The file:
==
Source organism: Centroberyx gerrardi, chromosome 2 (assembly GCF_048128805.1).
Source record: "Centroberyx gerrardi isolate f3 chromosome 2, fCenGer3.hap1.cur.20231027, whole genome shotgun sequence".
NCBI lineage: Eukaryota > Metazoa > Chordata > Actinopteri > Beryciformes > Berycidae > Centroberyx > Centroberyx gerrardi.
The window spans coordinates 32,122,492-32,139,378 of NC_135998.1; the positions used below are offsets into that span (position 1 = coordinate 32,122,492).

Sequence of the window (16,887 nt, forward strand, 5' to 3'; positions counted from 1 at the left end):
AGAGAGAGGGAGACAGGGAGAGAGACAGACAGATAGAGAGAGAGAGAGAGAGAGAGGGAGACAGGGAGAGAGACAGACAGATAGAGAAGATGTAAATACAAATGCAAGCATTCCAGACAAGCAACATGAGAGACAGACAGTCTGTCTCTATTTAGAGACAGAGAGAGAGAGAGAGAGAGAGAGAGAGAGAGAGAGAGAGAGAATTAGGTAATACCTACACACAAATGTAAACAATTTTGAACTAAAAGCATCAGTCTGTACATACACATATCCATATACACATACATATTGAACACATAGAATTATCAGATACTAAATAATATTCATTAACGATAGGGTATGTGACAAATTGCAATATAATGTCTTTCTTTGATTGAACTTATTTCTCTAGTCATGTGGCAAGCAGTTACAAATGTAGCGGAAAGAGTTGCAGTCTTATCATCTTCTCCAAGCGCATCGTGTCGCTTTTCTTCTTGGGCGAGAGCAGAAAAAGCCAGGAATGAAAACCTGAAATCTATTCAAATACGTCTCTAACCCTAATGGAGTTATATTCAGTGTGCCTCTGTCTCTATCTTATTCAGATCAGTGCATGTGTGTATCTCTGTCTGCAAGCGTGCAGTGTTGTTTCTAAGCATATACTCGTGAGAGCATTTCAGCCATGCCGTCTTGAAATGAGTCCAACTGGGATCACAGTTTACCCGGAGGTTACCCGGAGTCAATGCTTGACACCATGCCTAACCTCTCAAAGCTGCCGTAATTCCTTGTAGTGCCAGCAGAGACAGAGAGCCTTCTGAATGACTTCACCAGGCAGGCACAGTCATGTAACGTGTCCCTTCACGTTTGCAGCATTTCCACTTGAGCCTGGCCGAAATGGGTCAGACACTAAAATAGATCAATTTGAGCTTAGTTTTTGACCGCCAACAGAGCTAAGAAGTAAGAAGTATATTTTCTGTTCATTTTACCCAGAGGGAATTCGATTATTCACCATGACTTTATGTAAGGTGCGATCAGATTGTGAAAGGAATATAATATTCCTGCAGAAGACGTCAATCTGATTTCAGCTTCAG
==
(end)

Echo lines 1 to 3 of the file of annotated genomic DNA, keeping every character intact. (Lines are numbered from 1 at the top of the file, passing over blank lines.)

Source organism: Centroberyx gerrardi, chromosome 2 (assembly GCF_048128805.1).
Source record: "Centroberyx gerrardi isolate f3 chromosome 2, fCenGer3.hap1.cur.20231027, whole genome shotgun sequence".
NCBI lineage: Eukaryota > Metazoa > Chordata > Actinopteri > Beryciformes > Berycidae > Centroberyx > Centroberyx gerrardi.